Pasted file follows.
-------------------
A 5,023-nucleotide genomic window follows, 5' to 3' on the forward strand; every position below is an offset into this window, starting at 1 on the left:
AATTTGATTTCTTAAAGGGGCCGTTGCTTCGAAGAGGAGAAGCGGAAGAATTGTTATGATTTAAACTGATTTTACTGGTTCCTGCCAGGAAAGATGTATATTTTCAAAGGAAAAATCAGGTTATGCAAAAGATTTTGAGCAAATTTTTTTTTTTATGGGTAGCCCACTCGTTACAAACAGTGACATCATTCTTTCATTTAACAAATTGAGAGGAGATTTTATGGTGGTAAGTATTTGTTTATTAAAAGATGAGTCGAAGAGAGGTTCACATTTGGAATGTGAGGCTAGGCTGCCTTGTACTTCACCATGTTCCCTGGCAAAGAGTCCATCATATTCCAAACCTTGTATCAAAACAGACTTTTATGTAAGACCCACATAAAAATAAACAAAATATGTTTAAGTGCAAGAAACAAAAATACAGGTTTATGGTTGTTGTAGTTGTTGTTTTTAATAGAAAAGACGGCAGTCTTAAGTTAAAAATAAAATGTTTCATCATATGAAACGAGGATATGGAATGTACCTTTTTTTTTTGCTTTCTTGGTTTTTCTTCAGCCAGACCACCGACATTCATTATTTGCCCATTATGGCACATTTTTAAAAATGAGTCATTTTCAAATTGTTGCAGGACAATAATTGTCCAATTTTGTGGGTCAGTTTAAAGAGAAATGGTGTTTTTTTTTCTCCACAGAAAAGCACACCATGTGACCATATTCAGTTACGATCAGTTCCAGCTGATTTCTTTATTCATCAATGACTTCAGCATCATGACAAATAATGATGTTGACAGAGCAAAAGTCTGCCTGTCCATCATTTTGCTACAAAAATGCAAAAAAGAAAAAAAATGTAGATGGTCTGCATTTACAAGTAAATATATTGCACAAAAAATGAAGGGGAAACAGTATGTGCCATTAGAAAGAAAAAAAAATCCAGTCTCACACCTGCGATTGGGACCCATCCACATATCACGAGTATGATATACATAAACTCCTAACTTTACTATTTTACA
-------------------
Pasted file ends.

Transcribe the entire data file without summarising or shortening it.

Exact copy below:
A 5,023-nucleotide genomic window follows, 5' to 3' on the forward strand; every position below is an offset into this window, starting at 1 on the left:
AATTTGATTTCTTAAAGGGGCCGTTGCTTCGAAGAGGAGAAGCGGAAGAATTGTTATGATTTAAACTGATTTTACTGGTTCCTGCCAGGAAAGATGTATATTTTCAAAGGAAAAATCAGGTTATGCAAAAGATTTTGAGCAAATTTTTTTTTTTATGGGTAGCCCACTCGTTACAAACAGTGACATCATTCTTTCATTTAACAAATTGAGAGGAGATTTTATGGTGGTAAGTATTTGTTTATTAAAAGATGAGTCGAAGAGAGGTTCACATTTGGAATGTGAGGCTAGGCTGCCTTGTACTTCACCATGTTCCCTGGCAAAGAGTCCATCATATTCCAAACCTTGTATCAAAACAGACTTTTATGTAAGACCCACATAAAAATAAACAAAATATGTTTAAGTGCAAGAAACAAAAATACAGGTTTATGGTTGTTGTAGTTGTTGTTTTTAATAGAAAAGACGGCAGTCTTAAGTTAAAAATAAAATGTTTCATCATATGAAACGAGGATATGGAATGTACCTTTTTTTTTTGCTTTCTTGGTTTTTCTTCAGCCAGACCACCGACATTCATTATTTGCCCATTATGGCACATTTTTAAAAATGAGTCATTTTCAAATTGTTGCAGGACAATAATTGTCCAATTTTGTGGGTCAGTTTAAAGAGAAATGGTGTTTTTTTTTCTCCACAGAAAAGCACACCATGTGACCATATTCAGTTACGATCAGTTCCAGCTGATTTCTTTATTCATCAATGACTTCAGCATCATGACAAATAATGATGTTGACAGAGCAAAAGTCTGCCTGTCCATCATTTTGCTACAAAAATGCAAAAAAGAAAAAAAATGTAGATGGTCTGCATTTACAAGTAAATATATTGCACAAAAAATGAAGGGGAAACAGTATGTGCCATTAGAAAGAAAAAAAAATCCAGTCTCACACCTGCGATTGGGACCCATCCACATATCACGAGTATGATATACATAAACTCCTAACTTTACTATTTTACA